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Do chickens only lay eggs in the morning?

Discussion in 'Chicken Behaviors and Egglaying' started by PeepsAreForMe, Aug 8, 2012.

  1. PeepsAreForMe

    PeepsAreForMe Chillin' With My Peeps

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    Apr 10, 2012
    Pemberton Borough, NJ
    I know it sounds like a dumb question, but my husband asked me this morning and I said, well I don't know! I just assumed it happened in the morning. I left for work and one or two of my girls were making odd sounds so I told him to check - they are getting ready to lay and every morning I've been checking! Nothing yet . . .
     
  2. aggie9296

    aggie9296 Chillin' With My Peeps

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    Jan 28, 2011
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    mine USUALLY all lay before noon. Occasionally after noon, and once was at night.
     
  3. PeepsAreForMe

    PeepsAreForMe Chillin' With My Peeps

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    Apr 10, 2012
    Pemberton Borough, NJ
    Thanks! Well I hope if they lay during the day they don't mess with their eggs. I work and won't be able to collect them until the evening.
     
  4. aggie9296

    aggie9296 Chillin' With My Peeps

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    Jan 28, 2011
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    i collect only in the evening on work days and have not had any major problems with eggs getting eaten. but if they do crack one jostling around, they will gobble it up in a heart beat. shell included.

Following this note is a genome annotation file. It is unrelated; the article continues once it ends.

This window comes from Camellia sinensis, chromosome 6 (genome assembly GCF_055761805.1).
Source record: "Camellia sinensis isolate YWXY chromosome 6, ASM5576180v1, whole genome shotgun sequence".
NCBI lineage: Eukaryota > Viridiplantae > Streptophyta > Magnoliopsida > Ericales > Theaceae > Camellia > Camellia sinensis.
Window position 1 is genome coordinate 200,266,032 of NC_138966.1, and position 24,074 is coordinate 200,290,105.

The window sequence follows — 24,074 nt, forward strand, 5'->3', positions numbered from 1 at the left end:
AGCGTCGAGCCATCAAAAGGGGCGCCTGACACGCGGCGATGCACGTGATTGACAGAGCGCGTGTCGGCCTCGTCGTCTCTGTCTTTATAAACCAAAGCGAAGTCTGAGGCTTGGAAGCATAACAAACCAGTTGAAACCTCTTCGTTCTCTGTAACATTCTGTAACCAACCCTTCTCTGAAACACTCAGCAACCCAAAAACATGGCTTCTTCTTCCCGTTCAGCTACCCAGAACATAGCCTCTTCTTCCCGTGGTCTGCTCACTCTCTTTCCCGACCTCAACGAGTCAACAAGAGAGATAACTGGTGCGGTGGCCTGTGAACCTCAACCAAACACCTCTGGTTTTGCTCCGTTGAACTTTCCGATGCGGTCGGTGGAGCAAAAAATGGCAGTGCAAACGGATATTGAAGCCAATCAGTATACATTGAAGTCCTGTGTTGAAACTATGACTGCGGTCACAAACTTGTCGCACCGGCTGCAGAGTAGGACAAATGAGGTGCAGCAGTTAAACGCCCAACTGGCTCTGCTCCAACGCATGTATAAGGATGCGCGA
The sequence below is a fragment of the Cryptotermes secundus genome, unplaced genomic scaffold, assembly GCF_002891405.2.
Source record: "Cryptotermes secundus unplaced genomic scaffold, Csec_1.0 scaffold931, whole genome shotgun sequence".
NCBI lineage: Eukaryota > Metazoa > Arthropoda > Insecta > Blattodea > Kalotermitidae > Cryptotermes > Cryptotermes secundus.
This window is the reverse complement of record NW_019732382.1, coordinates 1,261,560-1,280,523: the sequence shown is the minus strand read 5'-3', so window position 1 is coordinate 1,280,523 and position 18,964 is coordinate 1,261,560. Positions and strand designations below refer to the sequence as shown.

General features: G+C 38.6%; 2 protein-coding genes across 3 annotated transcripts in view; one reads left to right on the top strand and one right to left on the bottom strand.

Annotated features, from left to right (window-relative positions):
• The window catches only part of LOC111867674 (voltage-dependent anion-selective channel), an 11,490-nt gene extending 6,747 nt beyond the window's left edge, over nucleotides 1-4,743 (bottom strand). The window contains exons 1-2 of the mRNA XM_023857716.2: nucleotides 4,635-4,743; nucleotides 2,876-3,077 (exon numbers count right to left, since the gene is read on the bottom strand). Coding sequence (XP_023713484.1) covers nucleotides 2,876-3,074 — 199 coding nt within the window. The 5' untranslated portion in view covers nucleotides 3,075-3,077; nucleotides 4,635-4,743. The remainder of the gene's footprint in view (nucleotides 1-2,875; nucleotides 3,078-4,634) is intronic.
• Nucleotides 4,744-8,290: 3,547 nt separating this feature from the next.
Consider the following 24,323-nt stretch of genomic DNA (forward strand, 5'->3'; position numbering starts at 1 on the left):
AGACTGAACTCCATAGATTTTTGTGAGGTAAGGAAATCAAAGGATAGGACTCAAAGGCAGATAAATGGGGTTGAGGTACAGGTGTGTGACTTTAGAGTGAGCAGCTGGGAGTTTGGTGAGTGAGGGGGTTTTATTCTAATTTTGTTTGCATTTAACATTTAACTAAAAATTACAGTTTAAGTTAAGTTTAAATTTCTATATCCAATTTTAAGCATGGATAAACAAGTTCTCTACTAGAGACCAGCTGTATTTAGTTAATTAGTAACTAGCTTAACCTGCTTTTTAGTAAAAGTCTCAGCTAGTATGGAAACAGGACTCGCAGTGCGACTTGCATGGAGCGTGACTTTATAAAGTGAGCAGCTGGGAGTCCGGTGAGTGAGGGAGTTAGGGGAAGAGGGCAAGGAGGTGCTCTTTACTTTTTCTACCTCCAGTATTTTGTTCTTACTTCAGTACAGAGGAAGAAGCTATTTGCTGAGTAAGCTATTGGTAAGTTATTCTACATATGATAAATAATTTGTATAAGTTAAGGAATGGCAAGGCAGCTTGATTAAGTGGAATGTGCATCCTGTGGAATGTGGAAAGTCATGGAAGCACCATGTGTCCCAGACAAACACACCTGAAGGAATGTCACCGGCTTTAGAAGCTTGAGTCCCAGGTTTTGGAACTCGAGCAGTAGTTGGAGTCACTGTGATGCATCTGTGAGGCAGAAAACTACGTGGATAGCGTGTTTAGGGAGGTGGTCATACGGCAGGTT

5. devora

    devora Chillin' With My Peeps

    Mine lay from morning until around 2p. Sometimes 3p. It's mostly wrapped up by 11a, but by no means completely.
     
  6. PeepsAreForMe

    PeepsAreForMe Chillin' With My Peeps

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    Apr 10, 2012
    Pemberton Borough, NJ
    Ok, so basically I have to check all day long till I get one!! LOL I don't mind.
     
  7. terryg

    terryg Chillin' With My Peeps

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    Jun 5, 2007
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    It takes about 26 hours to lay an egg, so IF your hen lays daily, she'll lay later and later each day. Some of mine lay late in the afternoon. But, they don't lay at night. So, she might skip a day, and then start again early in the morning.
     
  8. devora

    devora Chillin' With My Peeps

    I run down often. Beats going to the gym.

    Eventually your girls will bleat out the egg song and you'l know when to go. Well, it's not a sure thing but I often run down if someone is singing! It's so fun to find a warm egg.
     
  9. ll

    ll Chillin' With My Peeps

    Egg Math:
    Chickens are both predictable and fickle.

    The rule of thumb is they lay an egg every 25 hours, but different
    breeds and for that matter different individuals within a breed have